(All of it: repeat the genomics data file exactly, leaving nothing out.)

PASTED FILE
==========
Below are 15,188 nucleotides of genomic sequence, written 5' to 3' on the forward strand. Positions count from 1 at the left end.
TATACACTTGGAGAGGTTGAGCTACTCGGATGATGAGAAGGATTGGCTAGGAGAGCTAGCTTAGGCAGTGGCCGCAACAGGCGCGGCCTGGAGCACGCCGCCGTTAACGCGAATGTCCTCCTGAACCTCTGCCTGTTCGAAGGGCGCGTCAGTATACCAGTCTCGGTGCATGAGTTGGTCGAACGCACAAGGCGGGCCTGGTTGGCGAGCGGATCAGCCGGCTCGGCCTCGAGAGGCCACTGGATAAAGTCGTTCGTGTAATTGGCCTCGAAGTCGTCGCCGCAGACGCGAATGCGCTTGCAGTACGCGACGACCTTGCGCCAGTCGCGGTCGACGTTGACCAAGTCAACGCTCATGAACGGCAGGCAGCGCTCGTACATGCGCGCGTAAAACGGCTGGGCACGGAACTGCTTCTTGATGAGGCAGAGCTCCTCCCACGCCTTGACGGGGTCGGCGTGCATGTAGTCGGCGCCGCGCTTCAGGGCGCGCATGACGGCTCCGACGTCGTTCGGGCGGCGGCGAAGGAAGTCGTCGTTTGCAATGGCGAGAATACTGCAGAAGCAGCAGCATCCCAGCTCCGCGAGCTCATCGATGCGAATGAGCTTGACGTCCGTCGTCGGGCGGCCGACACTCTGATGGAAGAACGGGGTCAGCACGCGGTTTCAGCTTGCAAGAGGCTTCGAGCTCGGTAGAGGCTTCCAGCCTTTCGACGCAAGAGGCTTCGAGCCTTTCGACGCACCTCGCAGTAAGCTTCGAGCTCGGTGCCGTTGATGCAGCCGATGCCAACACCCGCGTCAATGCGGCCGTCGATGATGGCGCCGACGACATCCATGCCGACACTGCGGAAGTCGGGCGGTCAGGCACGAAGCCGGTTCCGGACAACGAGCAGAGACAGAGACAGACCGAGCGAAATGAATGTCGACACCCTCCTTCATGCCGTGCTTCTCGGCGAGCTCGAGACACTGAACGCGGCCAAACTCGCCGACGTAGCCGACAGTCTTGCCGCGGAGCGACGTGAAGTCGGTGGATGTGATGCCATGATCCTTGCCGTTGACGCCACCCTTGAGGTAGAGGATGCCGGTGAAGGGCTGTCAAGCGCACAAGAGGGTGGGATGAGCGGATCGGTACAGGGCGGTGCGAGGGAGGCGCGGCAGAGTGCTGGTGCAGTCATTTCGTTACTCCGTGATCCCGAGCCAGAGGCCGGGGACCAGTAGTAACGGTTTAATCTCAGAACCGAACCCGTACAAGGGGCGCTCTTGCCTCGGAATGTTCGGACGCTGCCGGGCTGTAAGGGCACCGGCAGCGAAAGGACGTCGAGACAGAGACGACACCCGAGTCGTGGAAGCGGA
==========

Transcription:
Below are 15,188 nucleotides of genomic sequence, written 5' to 3' on the forward strand. Positions count from 1 at the left end.
TATACACTTGGAGAGGTTGAGCTACTCGGATGATGAGAAGGATTGGCTAGGAGAGCTAGCTTAGGCAGTGGCCGCAACAGGCGCGGCCTGGAGCACGCCGCCGTTAACGCGAATGTCCTCCTGAACCTCTGCCTGTTCGAAGGGCGCGTCAGTATACCAGTCTCGGTGCATGAGTTGGTCGAACGCACAAGGCGGGCCTGGTTGGCGAGCGGATCAGCCGGCTCGGCCTCGAGAGGCCACTGGATAAAGTCGTTCGTGTAATTGGCCTCGAAGTCGTCGCCGCAGACGCGAATGCGCTTGCAGTACGCGACGACCTTGCGCCAGTCGCGGTCGACGTTGACCAAGTCAACGCTCATGAACGGCAGGCAGCGCTCGTACATGCGCGCGTAAAACGGCTGGGCACGGAACTGCTTCTTGATGAGGCAGAGCTCCTCCCACGCCTTGACGGGGTCGGCGTGCATGTAGTCGGCGCCGCGCTTCAGGGCGCGCATGACGGCTCCGACGTCGTTCGGGCGGCGGCGAAGGAAGTCGTCGTTTGCAATGGCGAGAATACTGCAGAAGCAGCAGCATCCCAGCTCCGCGAGCTCATCGATGCGAATGAGCTTGACGTCCGTCGTCGGGCGGCCGACACTCTGATGGAAGAACGGGGTCAGCACGCGGTTTCAGCTTGCAAGAGGCTTCGAGCTCGGTAGAGGCTTCCAGCCTTTCGACGCAAGAGGCTTCGAGCCTTTCGACGCACCTCGCAGTAAGCTTCGAGCTCGGTGCCGTTGATGCAGCCGATGCCAACACCCGCGTCAATGCGGCCGTCGATGATGGCGCCGACGACATCCATGCCGACACTGCGGAAGTCGGGCGGTCAGGCACGAAGCCGGTTCCGGACAACGAGCAGAGACAGAGACAGACCGAGCGAAATGAATGTCGACACCCTCCTTCATGCCGTGCTTCTCGGCGAGCTCGAGACACTGAACGCGGCCAAACTCGCCGACGTAGCCGACAGTCTTGCCGCGGAGCGACGTGAAGTCGGTGGATGTGATGCCATGATCCTTGCCGTTGACGCCACCCTTGAGGTAGAGGATGCCGGTGAAGGGCTGTCAAGCGCACAAGAGGGTGGGATGAGCGGATCGGTACAGGGCGGTGCGAGGGAGGCGCGGCAGAGTGCTGGTGCAGTCATTTCGTTACTCCGTGATCCCGAGCCAGAGGCCGGGGACCAGTAGTAACGGTTTAATCTCAGAACCGAACCCGTACAAGGGGCGCTCTTGCCTCGGAATGTTCGGACGCTGCCGGGCTGTAAGGGCACCGGCAGCGAAAGGACGTCGAGACAGAGACGACACCCGAGTCGTGGAAGCGGA